Testamentary Succession in Italy

Italian Inheritance Law and its Traditions

Italian inheritance law, rooted in the Roman Law tradition, emphasizes safeguarding the interests of the deceased’s close family members, but this protection entails restrictions on the testator’s freedom to entirely dispose of their assets as desired in testamentary succession.

Understanding Testamentary Succession in Italy

Testamentary succession involves the distribution of a deceased testator’s hereditary assets, commonly known as the estate, in accordance with the provisions outlined in an Italian Will. After the testator’s passing, this legally binding document determines the allocation of the estate.

Handling Foreign Wills in Italy

In the case of foreign Wills, Italian law necessitates authentication by an Italian Public Notary before probate proceedings can commence. Dealing with documents drafted in a foreign language and governed by a foreign jurisdiction can present challenges. Notaries require proper translation into Italian for publishing or legalizing foreign language documents, often involving the services of a sworn translator, which may incur additional costs compared to drafting an Italian Will.

Benefits of Drafting a Will in Italian

Opting to draft a Will in Italian can significantly reduce the likelihood of conflicts among heirs after the testator’s death. Additionally, an Italian Will ensures clarity for the Italian authorities, facilitating a smoother probate process.

Registration and Publication of the Italian Will

After the death of the testator, their Italian Will is promptly registered and published by the competent Italian authorities. This important step not only ensures transparency and legal compliance but also provides a clear and accessible record of the testator’s wishes, guiding the testamentary succession process for the beneficiaries and other stakeholders involved. Registering the Will with the authorities is an integral part of the estate administration, as it helps prevent disputes or misunderstandings among heirs, and allows for a smooth and orderly distribution of the deceased’s hereditary assets according to the testator’s expressed desires.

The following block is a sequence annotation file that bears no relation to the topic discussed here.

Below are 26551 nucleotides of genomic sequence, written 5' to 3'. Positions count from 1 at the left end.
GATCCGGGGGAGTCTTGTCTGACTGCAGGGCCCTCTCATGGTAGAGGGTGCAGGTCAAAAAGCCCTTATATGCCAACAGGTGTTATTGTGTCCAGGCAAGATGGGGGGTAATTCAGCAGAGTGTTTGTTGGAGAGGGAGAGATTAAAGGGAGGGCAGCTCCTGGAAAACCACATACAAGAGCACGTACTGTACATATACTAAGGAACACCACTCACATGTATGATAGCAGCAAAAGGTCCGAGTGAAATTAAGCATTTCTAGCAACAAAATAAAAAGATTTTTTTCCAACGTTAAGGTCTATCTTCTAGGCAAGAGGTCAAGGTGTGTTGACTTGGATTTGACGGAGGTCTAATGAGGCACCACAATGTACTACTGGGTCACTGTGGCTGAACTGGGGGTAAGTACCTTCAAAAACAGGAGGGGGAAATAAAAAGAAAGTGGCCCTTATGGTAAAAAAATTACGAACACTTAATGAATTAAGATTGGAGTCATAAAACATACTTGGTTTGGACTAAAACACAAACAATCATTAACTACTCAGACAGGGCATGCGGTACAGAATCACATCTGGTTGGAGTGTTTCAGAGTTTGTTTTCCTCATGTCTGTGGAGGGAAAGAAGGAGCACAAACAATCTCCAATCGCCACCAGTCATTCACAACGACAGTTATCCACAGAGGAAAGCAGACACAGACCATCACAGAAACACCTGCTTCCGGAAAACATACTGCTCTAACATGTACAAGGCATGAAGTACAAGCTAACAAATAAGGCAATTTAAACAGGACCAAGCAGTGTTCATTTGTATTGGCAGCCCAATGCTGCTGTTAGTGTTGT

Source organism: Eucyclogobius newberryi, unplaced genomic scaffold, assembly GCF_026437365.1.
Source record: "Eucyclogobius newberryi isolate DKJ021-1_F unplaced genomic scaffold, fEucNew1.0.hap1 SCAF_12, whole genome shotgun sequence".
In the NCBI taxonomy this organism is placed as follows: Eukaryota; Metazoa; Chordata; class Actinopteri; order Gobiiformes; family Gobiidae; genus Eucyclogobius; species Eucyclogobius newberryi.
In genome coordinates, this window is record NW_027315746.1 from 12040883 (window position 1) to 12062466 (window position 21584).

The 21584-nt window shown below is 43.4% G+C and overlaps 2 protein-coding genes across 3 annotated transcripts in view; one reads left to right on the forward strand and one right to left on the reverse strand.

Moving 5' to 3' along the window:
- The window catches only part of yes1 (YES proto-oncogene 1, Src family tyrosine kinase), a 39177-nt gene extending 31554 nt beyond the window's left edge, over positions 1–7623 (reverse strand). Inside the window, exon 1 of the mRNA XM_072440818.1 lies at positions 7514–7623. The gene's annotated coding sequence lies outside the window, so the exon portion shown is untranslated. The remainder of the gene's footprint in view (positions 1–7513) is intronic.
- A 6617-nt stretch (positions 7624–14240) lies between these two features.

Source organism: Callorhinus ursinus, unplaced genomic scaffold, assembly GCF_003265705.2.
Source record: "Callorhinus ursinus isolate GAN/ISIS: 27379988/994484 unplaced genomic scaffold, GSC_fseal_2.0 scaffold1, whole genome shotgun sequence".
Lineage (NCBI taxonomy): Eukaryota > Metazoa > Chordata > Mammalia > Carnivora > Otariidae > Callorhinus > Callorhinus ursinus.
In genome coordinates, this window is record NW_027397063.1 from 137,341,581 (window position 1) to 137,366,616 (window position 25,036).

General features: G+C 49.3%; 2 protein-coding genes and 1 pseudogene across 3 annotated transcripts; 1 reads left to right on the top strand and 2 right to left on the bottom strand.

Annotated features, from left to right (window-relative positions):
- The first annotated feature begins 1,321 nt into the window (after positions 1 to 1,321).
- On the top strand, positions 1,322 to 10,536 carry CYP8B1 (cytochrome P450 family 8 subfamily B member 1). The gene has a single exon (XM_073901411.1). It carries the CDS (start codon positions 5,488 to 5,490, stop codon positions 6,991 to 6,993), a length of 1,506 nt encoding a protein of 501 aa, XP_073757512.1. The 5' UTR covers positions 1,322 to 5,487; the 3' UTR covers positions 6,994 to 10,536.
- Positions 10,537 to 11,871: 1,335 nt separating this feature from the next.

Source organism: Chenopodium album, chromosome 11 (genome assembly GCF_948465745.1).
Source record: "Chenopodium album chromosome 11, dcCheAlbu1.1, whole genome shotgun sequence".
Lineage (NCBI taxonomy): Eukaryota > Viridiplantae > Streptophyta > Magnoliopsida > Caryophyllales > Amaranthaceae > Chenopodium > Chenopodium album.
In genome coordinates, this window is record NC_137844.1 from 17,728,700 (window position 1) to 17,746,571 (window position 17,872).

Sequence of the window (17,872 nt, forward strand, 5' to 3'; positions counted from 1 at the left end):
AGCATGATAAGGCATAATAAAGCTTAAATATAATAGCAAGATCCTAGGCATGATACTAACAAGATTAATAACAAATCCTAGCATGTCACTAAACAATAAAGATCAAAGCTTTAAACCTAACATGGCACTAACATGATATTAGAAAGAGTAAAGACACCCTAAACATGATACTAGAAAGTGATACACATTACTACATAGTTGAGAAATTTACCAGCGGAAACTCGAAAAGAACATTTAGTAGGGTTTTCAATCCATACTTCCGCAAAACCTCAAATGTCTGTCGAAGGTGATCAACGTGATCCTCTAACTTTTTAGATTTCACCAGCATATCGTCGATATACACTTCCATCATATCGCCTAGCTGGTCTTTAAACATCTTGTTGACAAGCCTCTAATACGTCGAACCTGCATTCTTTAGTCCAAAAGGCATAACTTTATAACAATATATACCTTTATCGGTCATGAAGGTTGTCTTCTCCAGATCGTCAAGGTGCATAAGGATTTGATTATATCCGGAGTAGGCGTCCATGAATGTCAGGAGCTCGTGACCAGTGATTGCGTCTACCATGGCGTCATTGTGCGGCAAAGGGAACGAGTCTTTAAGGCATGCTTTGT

Understanding Forced Heirs in Italian Legal Succession

Italian legal succession prioritizes the protection of family members, and certain heirs, known as forced heirs, are entitled to a share of the estate. A portion of the deceased’s assets, termed the reserved quota, must be allocated to these forced heirs.

Forced heirs in Italy include:

a) Legitimate, natural, and adopted children
b) Married partner
c) Legitimate ascendants (only in the absence of children)

Considerations for Non-Italian Citizens

Non-Italian citizens may be subject to different legal provisions, and the EU Regulation known as Brussels IV can also impact the distribution of assets in a Will. Seeking guidance from a lawyer specialised in cross-border inheritance and testamentary succession is essential for handling these regulations effectively.


In conclusion, it is of utmost importance to seek expert support when dealing with such intricate matters. Drafting an Italian Will and understanding the complexities of testamentary succession require careful consideration and guidance. If you have any questions or need tailored assistance, please feel free to comment below or get in touch.

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